Amazon's pay-per-page policy is a flipping disgrace

Paying authors by pages read is a recipe for bad writing

Amazon s new royalty plan is a disgraceful example of tech screwing art

To all you self-publishing authors out there, Amazon has a novel proposal: it's going to pay you based on how many pages of your book people read, not the number of copies sold or "borrowed."

Starting July 1, any author who self-publishes on Kindle Unlimited or Kindle Lending Library, through the Amazon KDP Select program, will be part of this experiment.

So it solves one problem – the author of a longer book will potentially earn more royalties then one whose book is half the size, currently not the case – at the expense of another slight, niggling thing: the content itself.

Amazon is squeezing writers and manipulating creativity for the sake of sales. It's preposterous, devaluing, and yet another example of technology screwing with art.

"We're making this switch in response to great feedback we received from authors who asked us to better align payout with the length of books and how much customers read," Amazon explained. "Under the new payment method, you'll be paid for each page individual customers read of your book, the first time they read it."

Looking to make a mint? You'd better have a rip-roaring page-turner on your hands. It's not? Time for that fifth rewrite, eh?

Kindle Limited

If your problem is authors trying to game the system with short stories then we have to find a better way of solving the problem. Length shouldn't be a metric of quality anyway. I don't walk into a book shop and start weighing hardbacks to determine which one's giving me most "value for money".

This isn't like Spotify, where paying for a single play of a song makes sense. A book must be consumed as a whole, page by page.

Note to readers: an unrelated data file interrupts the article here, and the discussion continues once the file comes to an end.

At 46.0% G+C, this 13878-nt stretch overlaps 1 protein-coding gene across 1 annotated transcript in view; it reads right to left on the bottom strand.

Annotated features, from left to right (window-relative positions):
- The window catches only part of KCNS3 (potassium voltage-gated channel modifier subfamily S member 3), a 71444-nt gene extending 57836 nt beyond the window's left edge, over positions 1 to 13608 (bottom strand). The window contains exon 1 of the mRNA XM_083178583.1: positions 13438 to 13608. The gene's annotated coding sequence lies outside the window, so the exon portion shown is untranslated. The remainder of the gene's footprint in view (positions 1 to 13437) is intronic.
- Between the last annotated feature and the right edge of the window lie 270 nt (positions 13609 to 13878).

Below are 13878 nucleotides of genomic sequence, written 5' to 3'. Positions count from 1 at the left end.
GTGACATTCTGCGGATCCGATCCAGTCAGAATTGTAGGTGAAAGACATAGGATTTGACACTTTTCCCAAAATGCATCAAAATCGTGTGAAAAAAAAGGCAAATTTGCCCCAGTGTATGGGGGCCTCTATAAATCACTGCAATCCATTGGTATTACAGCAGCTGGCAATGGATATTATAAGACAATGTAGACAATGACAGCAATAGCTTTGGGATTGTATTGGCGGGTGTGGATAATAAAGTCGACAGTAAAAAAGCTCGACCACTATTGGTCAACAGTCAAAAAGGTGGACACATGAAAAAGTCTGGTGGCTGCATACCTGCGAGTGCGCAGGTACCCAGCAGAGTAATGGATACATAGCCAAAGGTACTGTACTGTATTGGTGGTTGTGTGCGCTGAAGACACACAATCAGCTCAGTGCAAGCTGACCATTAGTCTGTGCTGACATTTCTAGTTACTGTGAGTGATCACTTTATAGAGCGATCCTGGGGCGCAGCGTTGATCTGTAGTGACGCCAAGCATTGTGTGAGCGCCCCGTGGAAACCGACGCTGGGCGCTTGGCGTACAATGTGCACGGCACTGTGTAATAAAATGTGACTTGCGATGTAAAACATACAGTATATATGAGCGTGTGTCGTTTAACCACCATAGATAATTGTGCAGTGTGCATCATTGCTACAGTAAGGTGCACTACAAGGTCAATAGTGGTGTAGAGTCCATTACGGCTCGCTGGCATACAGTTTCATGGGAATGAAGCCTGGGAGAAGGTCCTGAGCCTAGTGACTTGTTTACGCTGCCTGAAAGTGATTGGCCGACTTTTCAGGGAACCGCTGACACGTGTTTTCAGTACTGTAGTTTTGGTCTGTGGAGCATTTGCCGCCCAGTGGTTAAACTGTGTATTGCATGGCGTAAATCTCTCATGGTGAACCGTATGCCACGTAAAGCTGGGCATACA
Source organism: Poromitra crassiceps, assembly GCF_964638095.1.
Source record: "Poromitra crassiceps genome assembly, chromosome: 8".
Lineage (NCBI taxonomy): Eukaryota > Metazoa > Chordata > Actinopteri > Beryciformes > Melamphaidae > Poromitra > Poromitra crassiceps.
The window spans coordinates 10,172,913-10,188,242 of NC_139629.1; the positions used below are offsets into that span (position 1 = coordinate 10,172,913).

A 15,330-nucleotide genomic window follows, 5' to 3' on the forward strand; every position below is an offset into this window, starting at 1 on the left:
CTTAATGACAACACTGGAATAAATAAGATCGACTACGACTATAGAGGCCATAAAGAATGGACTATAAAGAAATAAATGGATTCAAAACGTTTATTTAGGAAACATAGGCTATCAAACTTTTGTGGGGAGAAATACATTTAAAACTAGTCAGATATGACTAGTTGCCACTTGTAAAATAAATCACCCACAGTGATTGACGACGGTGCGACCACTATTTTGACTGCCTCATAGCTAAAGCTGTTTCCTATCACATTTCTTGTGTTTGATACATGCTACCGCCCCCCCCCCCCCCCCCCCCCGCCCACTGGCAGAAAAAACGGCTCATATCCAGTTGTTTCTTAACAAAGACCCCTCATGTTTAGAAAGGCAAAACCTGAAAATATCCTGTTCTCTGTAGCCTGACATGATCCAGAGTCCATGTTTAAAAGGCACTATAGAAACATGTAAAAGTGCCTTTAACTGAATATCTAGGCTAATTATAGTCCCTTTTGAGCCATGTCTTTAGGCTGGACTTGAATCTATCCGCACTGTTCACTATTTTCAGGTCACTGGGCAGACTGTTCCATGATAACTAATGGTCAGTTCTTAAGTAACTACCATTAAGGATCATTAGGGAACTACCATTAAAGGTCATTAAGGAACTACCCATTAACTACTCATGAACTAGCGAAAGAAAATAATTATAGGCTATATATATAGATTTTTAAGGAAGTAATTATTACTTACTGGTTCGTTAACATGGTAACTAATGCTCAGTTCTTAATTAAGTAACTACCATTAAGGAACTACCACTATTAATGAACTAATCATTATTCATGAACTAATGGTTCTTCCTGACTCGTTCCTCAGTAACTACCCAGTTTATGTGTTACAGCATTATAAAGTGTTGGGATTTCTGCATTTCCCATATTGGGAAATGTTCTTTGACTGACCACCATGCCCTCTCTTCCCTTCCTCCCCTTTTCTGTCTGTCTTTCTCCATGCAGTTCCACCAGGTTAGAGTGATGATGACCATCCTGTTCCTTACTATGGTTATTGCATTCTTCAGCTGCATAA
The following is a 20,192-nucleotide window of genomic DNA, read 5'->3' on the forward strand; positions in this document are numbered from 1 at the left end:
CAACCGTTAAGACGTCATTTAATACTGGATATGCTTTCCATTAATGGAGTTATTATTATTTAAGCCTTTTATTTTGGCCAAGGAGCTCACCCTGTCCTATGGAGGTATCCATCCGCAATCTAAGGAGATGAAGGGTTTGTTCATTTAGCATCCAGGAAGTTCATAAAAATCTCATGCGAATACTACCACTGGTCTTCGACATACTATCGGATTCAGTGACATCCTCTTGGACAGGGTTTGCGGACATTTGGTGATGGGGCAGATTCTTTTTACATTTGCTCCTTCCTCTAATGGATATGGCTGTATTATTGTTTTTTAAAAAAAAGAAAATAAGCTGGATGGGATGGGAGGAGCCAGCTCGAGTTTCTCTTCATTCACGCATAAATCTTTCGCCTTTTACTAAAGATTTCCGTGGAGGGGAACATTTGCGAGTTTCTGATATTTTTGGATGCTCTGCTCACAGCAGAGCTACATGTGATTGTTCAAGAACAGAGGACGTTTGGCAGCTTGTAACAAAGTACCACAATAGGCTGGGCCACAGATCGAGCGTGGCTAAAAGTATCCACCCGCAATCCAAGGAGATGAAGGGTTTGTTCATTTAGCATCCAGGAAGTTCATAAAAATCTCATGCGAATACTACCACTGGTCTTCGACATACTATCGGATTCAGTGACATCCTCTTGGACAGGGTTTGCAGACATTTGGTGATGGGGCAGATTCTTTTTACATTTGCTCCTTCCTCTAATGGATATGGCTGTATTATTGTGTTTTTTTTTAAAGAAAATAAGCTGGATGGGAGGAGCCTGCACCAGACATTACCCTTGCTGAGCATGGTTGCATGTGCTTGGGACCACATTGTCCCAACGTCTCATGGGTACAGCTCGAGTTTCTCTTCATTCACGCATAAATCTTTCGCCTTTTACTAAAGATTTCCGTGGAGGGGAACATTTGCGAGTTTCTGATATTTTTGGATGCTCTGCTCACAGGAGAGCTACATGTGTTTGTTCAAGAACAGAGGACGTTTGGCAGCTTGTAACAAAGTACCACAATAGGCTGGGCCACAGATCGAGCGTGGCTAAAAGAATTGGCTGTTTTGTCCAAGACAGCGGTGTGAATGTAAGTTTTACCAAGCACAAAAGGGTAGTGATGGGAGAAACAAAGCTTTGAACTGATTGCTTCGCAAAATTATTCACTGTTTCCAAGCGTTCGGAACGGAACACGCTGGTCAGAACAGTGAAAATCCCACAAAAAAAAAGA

Amazon's proposition, however, could affect the way books are written, encouraging cliffhangers and a more engrossing writing style. Those might sound like positives, but the reality is Amazon nudging authors to be more formulaic and we, the readers, will pay for it.

Authors will be incentivised to stretch their work out over more pages. Short stories, the source of many larger works of fiction and movies, will become less common.

The mentality of self-publishers looking for success will now be: write how Amazon wants me to write. What's more, the KDP Select program demands exclusivity, which is only going to further encourage authors to game the system where possible.

But most important of all, it's not for Amazon to decide any of this. It's a book seller and conduit of self-publishers. It's an enabler for artists, not an arbiter of what art should be. I get that it's difficult to judge the value of a good book, but this is not the solution.

My hope is that Amazon will soon realise why its new system is wrong, but I fear that this is a growing trend of technology and art coming together at an unhealthy intersection.

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